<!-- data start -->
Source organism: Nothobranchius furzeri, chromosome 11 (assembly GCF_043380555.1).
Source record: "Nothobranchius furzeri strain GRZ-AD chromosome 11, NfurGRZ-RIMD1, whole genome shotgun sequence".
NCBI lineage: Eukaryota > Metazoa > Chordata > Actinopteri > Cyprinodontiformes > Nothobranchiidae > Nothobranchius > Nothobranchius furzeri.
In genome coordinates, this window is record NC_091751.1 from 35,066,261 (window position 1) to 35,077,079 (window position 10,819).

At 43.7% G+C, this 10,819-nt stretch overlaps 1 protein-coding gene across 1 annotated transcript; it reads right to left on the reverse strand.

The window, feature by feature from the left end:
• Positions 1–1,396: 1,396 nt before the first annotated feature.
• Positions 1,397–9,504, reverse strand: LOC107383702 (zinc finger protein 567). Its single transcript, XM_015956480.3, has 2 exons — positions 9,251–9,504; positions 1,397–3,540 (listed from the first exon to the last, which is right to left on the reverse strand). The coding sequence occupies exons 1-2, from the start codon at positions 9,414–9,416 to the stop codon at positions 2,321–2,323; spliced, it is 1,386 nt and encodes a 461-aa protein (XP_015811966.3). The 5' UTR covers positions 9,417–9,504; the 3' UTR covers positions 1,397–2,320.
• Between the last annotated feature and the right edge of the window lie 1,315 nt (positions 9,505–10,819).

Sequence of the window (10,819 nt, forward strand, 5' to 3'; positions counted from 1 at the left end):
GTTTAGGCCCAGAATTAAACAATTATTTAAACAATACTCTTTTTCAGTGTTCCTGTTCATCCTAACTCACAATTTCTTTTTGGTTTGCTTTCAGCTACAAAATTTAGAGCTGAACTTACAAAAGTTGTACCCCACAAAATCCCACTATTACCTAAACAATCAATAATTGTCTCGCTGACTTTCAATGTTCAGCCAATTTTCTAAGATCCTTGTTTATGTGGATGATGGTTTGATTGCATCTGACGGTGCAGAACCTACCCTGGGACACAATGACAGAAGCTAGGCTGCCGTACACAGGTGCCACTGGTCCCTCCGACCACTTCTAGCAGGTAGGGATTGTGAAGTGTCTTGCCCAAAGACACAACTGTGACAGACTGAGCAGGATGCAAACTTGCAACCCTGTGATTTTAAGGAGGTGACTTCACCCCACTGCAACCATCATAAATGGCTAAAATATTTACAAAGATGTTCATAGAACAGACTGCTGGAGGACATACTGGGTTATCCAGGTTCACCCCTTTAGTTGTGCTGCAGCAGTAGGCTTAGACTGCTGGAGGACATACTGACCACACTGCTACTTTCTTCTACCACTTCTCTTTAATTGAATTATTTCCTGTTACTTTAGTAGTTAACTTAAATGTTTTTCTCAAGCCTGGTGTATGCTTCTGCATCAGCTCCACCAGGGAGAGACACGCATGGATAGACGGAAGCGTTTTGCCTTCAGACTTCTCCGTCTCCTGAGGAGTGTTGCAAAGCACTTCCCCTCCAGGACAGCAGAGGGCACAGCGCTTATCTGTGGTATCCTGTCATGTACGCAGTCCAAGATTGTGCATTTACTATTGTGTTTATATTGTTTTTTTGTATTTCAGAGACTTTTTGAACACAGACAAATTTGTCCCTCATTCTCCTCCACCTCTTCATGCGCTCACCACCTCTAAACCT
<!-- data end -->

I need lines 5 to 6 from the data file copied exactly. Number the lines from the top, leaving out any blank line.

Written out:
At 43.7% G+C, this 10,819-nt stretch overlaps 1 protein-coding gene across 1 annotated transcript; it reads right to left on the reverse strand.

The window, feature by feature from the left end: